It was bound to happen eventually. This time around SWIG favored the wines that the price tags and prestige of area designations dictated we ought to. We could credit it to the Italian system of classifying wines, but are a little too worldly-wise to believe that about Italy. However it happened we tasted two good Lange DOC Nebbiolos, a very good DOCG Barbaresco, and an excellent DOCG Barolo. At any rate the wine gods smiled on us, and we are thankful.
The food was, appropriate to the tarry-flowery-tannic aggression of Nebbiolo, grilled New York strip steaks, sided with grilled asparagus and portabella mushrooms drizzled with truffle oil, plated on a bed of arugula. Thanks to the forum community at cellartracker.com for suggesting pairings. Now on with the SWIG notes!
(4th Place) Cantina Del Pino 2006 Nebbiolo Langhe DOC, $22. This respectable wine got out-classed by more serious bottles. Fruit forward and acidic, the Cantina Del Pino was loaded with bright strawberry and raspberry rounded out with a little clove spice and mineral. Still clearly Nebbiolo with some characteristic grippiness, it was the lightest, shortest and simplest of the bunch -- not at all bad but a bit like riding a rollercoaster without any big initial drop. We stood in line for Nebbiolo, thanks very much.
(3rd Place) Filippo Gallino 2007 Nebbiolo Langhe DOC, $20. A very nice bottle of wine, one taster (the one typing at the moment) ranked this a closely contested first place. Consensus was very clear though that Filippo Gallino made the night’s third best wine. Bright crimson, sparkling clear and somewhat more (big California) Pinot like than the two wines that followed, we enjoyed aromas of sugary cherries, raspberry, roses, tar, vanilla, cedar and warm spice. In the mouth it was a little short and a little hot, but, to an extent, it lengthened and tempered with some air. It tasted earthier than it smelled and finished with a not unpleasant touch of citrus rind.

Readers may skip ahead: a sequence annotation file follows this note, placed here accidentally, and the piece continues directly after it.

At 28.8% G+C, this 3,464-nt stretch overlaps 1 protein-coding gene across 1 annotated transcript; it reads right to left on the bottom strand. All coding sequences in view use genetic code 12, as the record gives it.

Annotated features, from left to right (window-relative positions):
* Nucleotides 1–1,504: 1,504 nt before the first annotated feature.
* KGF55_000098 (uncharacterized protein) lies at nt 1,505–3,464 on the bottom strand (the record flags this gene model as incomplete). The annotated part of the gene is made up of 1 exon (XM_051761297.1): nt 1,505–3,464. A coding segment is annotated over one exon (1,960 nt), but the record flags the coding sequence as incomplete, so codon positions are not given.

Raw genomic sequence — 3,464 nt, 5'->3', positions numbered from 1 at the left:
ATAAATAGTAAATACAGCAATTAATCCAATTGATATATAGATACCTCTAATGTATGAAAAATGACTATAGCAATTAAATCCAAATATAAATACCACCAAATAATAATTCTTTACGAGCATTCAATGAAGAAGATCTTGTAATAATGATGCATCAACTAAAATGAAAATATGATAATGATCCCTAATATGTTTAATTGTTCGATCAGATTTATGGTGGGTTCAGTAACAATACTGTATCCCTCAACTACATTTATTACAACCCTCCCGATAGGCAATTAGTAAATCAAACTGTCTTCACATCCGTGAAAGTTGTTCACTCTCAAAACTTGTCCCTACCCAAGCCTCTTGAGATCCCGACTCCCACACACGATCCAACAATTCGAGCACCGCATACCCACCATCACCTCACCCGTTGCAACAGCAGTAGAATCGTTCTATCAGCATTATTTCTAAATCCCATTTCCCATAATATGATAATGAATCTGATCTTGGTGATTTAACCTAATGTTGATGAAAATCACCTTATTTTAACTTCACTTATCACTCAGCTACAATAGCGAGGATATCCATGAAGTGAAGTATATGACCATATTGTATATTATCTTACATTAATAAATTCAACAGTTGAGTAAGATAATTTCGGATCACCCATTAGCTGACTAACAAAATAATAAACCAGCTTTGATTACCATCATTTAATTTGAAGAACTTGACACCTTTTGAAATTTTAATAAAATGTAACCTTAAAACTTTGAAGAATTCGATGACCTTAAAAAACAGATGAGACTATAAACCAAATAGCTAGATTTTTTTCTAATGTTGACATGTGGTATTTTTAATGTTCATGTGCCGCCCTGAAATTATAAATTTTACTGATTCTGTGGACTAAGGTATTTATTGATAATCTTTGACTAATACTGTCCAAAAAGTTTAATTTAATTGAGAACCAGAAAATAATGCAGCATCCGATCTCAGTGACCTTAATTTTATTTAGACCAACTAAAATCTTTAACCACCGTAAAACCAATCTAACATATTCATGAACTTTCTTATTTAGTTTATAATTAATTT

(2nd Place) Giribaldi 2005 Barbaresco DOCG, $30. The Nebbiolo cup runner up went to our wine representing the Barbaresco region. Nearly perfectly typical of the high quality wines of its DOC, the Giribaldi was softer than the (upcoming) Barolo, loaded with tar, flowers and candied fruit on the nose. A little Chinese spice and vanilla also kept things interesting. It drank fruity and finished mid-long and tannic, with the right dose of acid to keep harmonic balanced. When the votes were tallied this wine got a first, three seconds and a third, showing that it clearly deserved its place toward the top. Please also note that when SWIG got down to eating this was the best food wine of the bunch, though the top three all worked just fine with the steaks.
(Wine of the Night) Principiano 2001 Barolo DOCG, $55. We’ll award a wine of the night this time around because most tasters called the Principiano number one and those that didn’t ranked it second. That’s clear enough for SWIG to break out the WOTN award. The king of Nebbiolos, it is said, comes from the Barolo region. We don’t know about regal but this Barolo was certainly powerful! Showing considerable bricking from its long barrel aging, the nose was deeply layered with blackberry, saddle leather, musty earth, potpourri, savory herbs, mushroom, tea, and sandalwood. On the palate it was lighter-bodied and smoother than one might expect, but mightily grippy and tarry. This is a wine with not only a long finish but (seemingly) a long start and mid-mouth too, stretching its distinct aromatic aspects across your palate and back again. A lovely and powerful Barolo, and if not cheap certainly more than willing to stand up and give you something for your hard earned dollars.